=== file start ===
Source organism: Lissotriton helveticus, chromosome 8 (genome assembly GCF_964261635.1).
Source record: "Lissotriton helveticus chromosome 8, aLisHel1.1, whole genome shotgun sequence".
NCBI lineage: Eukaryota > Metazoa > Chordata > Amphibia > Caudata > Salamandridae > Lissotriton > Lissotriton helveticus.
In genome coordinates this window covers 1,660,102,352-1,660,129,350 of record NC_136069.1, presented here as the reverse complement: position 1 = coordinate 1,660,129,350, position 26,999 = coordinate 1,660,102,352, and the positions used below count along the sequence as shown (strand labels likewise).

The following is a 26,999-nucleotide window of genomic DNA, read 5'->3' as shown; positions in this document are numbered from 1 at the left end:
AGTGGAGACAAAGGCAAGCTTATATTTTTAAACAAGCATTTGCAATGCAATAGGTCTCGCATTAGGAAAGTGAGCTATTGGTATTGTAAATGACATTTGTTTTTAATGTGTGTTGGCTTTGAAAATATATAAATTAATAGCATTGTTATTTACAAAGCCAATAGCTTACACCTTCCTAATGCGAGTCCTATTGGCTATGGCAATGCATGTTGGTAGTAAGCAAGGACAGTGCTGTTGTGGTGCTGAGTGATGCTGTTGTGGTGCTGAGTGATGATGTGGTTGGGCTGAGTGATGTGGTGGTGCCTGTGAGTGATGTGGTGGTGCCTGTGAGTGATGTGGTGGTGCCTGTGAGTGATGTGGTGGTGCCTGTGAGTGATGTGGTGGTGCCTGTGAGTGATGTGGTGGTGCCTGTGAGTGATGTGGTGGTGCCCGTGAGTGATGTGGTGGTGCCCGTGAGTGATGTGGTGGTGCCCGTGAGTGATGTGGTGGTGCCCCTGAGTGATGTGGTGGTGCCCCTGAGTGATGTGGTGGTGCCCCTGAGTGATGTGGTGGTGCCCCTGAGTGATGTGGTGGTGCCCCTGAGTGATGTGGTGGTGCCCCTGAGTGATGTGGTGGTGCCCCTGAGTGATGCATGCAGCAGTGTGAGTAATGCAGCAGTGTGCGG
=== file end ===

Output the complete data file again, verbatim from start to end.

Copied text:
Source organism: Lissotriton helveticus, chromosome 8 (genome assembly GCF_964261635.1).
Source record: "Lissotriton helveticus chromosome 8, aLisHel1.1, whole genome shotgun sequence".
NCBI lineage: Eukaryota > Metazoa > Chordata > Amphibia > Caudata > Salamandridae > Lissotriton > Lissotriton helveticus.
In genome coordinates this window covers 1,660,102,352-1,660,129,350 of record NC_136069.1, presented here as the reverse complement: position 1 = coordinate 1,660,129,350, position 26,999 = coordinate 1,660,102,352, and the positions used below count along the sequence as shown (strand labels likewise).

The following is a 26,999-nucleotide window of genomic DNA, read 5'->3' as shown; positions in this document are numbered from 1 at the left end:
AGTGGAGACAAAGGCAAGCTTATATTTTTAAACAAGCATTTGCAATGCAATAGGTCTCGCATTAGGAAAGTGAGCTATTGGTATTGTAAATGACATTTGTTTTTAATGTGTGTTGGCTTTGAAAATATATAAATTAATAGCATTGTTATTTACAAAGCCAATAGCTTACACCTTCCTAATGCGAGTCCTATTGGCTATGGCAATGCATGTTGGTAGTAAGCAAGGACAGTGCTGTTGTGGTGCTGAGTGATGCTGTTGTGGTGCTGAGTGATGATGTGGTTGGGCTGAGTGATGTGGTGGTGCCTGTGAGTGATGTGGTGGTGCCTGTGAGTGATGTGGTGGTGCCTGTGAGTGATGTGGTGGTGCCTGTGAGTGATGTGGTGGTGCCTGTGAGTGATGTGGTGGTGCCTGTGAGTGATGTGGTGGTGCCCGTGAGTGATGTGGTGGTGCCCGTGAGTGATGTGGTGGTGCCCGTGAGTGATGTGGTGGTGCCCCTGAGTGATGTGGTGGTGCCCCTGAGTGATGTGGTGGTGCCCCTGAGTGATGTGGTGGTGCCCCTGAGTGATGTGGTGGTGCCCCTGAGTGATGTGGTGGTGCCCCTGAGTGATGTGGTGGTGCCCCTGAGTGATGCATGCAGCAGTGTGAGTAATGCAGCAGTGTGCGG